‘I don’t believe in inspiration, there is something too mystical about it. The marketing lie commonly attached to artistry is that we’re these enlightened bastards, who wait for the wind of wisdom to bend on our heads.’
About Pascale Marthine Tayou
Pascale Marthine Tayou is a sculptor, installation artist and video producer. He studied law and later developed into an artist as an autodidact. After travelling throughout Stockholm and Paris, he settled in Ghent. He works alternately between Belgium and Cameroon.
Tayou often uses homemade and found objects in his work. Frequently these objects have an artisan African origin. He transforms these objects to comment on current social and political issues. The installation Plastic Bags (2001-2015) consists of fifteen thousand plastic bags, which were tied together by volunteers for weeks. The work is beautiful yet eye-opening; the multicolored pockets move gracefully in the wind. However, the viewer is also made aware of the harmful consequences of excessive plastic production. For Tayou, the bag is a symbol of globalization, consumerism and pollution.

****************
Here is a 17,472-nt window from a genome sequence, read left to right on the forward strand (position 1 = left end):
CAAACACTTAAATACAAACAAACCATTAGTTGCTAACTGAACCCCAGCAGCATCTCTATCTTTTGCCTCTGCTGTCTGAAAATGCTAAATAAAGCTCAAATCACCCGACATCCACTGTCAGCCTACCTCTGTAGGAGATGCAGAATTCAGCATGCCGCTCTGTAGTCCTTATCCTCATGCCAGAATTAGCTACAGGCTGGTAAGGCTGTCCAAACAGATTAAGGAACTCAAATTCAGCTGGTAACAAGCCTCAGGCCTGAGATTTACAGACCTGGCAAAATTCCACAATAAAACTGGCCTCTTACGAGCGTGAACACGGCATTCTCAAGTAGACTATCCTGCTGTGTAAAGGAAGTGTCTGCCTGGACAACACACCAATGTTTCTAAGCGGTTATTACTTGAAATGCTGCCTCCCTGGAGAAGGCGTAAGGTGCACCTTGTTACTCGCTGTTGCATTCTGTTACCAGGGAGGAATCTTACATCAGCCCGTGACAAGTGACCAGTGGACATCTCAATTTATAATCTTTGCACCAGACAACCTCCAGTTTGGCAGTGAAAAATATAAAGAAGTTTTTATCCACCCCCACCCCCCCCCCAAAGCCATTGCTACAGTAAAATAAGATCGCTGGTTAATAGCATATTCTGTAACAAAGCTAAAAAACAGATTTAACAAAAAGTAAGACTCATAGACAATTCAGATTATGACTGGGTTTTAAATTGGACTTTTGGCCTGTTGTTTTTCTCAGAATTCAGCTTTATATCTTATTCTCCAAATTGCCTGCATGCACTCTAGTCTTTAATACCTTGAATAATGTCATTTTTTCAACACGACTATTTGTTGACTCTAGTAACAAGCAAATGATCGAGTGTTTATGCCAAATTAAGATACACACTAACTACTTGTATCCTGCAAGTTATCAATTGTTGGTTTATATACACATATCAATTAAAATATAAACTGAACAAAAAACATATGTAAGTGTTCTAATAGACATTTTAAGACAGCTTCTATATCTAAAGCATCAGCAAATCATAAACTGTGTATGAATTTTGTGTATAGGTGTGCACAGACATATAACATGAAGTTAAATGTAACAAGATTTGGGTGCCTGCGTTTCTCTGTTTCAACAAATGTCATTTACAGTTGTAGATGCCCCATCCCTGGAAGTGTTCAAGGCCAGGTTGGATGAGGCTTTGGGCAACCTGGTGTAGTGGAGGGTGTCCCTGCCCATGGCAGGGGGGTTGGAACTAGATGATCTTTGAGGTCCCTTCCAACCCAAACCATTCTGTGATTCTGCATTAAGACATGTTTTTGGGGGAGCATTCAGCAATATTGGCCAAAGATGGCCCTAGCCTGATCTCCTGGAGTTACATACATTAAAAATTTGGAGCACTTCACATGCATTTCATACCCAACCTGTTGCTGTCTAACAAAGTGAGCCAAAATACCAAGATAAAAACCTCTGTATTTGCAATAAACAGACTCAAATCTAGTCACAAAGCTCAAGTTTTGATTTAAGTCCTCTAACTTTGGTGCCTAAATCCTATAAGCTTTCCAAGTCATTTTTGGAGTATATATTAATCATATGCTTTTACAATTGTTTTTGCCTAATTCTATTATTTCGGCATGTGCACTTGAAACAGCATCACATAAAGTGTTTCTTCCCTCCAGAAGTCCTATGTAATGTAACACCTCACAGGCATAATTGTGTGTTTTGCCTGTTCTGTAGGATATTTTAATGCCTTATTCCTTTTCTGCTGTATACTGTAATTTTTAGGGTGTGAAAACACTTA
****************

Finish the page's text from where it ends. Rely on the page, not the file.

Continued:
In 2002 he took part in Documenta 11 (Kassel) and the São Paulo Biennale. His work was subsequently shown at the Venice Biennale (2005 and 2009). In 2010, Tayou’s work was shown in Cameroon at the Salon Urbain de Douala and Triennale d’art public. Museums in Rome, Herford and Ghent recorded his work too.
In 2009, one of Tayou’s sculptures was placed under a viaduct on Groesbeekdreef in Amsterdam South-East: namely Tayouken Piss, les pisseurs d’Amsterdam. The six naked, peeing men have the colors of the flags of Cameroon, the Netherlands and Belgium. The work refers to the famous sculpture of ‘Manneken Pis’ in Brussels.
Afrodiziak .. Afrozidiaquek .. Afrosisiaque was Tayou’s work that was shown at ART ZUID in 2013. The work features nearly a thousand colorful flags symbolizing the many nationalities living in the 54 countries in Africa; a huge collective of cultures, peoples and communities.